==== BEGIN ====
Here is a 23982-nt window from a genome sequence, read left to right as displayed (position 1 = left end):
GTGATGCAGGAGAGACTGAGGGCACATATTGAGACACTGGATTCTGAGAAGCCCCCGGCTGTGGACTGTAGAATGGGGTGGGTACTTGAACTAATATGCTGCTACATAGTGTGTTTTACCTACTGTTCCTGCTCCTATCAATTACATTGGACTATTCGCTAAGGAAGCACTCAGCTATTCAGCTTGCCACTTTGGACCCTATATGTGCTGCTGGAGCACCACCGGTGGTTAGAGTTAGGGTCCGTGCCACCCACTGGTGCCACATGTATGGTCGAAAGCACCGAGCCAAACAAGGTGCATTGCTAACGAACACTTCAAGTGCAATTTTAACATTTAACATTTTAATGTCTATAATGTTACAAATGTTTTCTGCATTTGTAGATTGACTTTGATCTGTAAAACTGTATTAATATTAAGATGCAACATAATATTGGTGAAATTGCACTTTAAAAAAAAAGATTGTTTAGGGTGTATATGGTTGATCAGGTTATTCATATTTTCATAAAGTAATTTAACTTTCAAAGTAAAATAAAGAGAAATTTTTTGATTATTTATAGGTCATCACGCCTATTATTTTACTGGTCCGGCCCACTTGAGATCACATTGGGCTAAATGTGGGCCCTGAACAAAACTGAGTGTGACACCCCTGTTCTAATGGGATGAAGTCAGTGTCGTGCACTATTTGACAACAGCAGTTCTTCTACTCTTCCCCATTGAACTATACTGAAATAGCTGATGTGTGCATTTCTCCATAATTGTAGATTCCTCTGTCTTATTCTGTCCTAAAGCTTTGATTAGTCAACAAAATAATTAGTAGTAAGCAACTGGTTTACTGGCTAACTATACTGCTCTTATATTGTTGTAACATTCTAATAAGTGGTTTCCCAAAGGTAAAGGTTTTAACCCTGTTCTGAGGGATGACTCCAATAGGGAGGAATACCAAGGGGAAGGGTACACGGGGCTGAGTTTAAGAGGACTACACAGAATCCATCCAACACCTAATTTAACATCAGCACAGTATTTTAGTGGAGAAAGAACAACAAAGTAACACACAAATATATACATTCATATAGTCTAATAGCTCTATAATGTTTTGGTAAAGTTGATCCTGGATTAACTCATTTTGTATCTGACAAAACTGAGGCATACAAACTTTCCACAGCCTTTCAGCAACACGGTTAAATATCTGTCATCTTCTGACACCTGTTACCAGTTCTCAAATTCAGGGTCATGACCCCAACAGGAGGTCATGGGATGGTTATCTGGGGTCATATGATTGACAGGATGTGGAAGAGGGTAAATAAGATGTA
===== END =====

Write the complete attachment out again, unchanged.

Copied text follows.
Here is a 23982-nt window from a genome sequence, read left to right as displayed (position 1 = left end):
GTGATGCAGGAGAGACTGAGGGCACATATTGAGACACTGGATTCTGAGAAGCCCCCGGCTGTGGACTGTAGAATGGGGTGGGTACTTGAACTAATATGCTGCTACATAGTGTGTTTTACCTACTGTTCCTGCTCCTATCAATTACATTGGACTATTCGCTAAGGAAGCACTCAGCTATTCAGCTTGCCACTTTGGACCCTATATGTGCTGCTGGAGCACCACCGGTGGTTAGAGTTAGGGTCCGTGCCACCCACTGGTGCCACATGTATGGTCGAAAGCACCGAGCCAAACAAGGTGCATTGCTAACGAACACTTCAAGTGCAATTTTAACATTTAACATTTTAATGTCTATAATGTTACAAATGTTTTCTGCATTTGTAGATTGACTTTGATCTGTAAAACTGTATTAATATTAAGATGCAACATAATATTGGTGAAATTGCACTTTAAAAAAAAAGATTGTTTAGGGTGTATATGGTTGATCAGGTTATTCATATTTTCATAAAGTAATTTAACTTTCAAAGTAAAATAAAGAGAAATTTTTTGATTATTTATAGGTCATCACGCCTATTATTTTACTGGTCCGGCCCACTTGAGATCACATTGGGCTAAATGTGGGCCCTGAACAAAACTGAGTGTGACACCCCTGTTCTAATGGGATGAAGTCAGTGTCGTGCACTATTTGACAACAGCAGTTCTTCTACTCTTCCCCATTGAACTATACTGAAATAGCTGATGTGTGCATTTCTCCATAATTGTAGATTCCTCTGTCTTATTCTGTCCTAAAGCTTTGATTAGTCAACAAAATAATTAGTAGTAAGCAACTGGTTTACTGGCTAACTATACTGCTCTTATATTGTTGTAACATTCTAATAAGTGGTTTCCCAAAGGTAAAGGTTTTAACCCTGTTCTGAGGGATGACTCCAATAGGGAGGAATACCAAGGGGAAGGGTACACGGGGCTGAGTTTAAGAGGACTACACAGAATCCATCCAACACCTAATTTAACATCAGCACAGTATTTTAGTGGAGAAAGAACAACAAAGTAACACACAAATATATACATTCATATAGTCTAATAGCTCTATAATGTTTTGGTAAAGTTGATCCTGGATTAACTCATTTTGTATCTGACAAAACTGAGGCATACAAACTTTCCACAGCCTTTCAGCAACACGGTTAAATATCTGTCATCTTCTGACACCTGTTACCAGTTCTCAAATTCAGGGTCATGACCCCAACAGGAGGTCATGGGATGGTTATCTGGGGTCATATGATTGACAGGATGTGGAAGAGGGTAAATAAGATGTA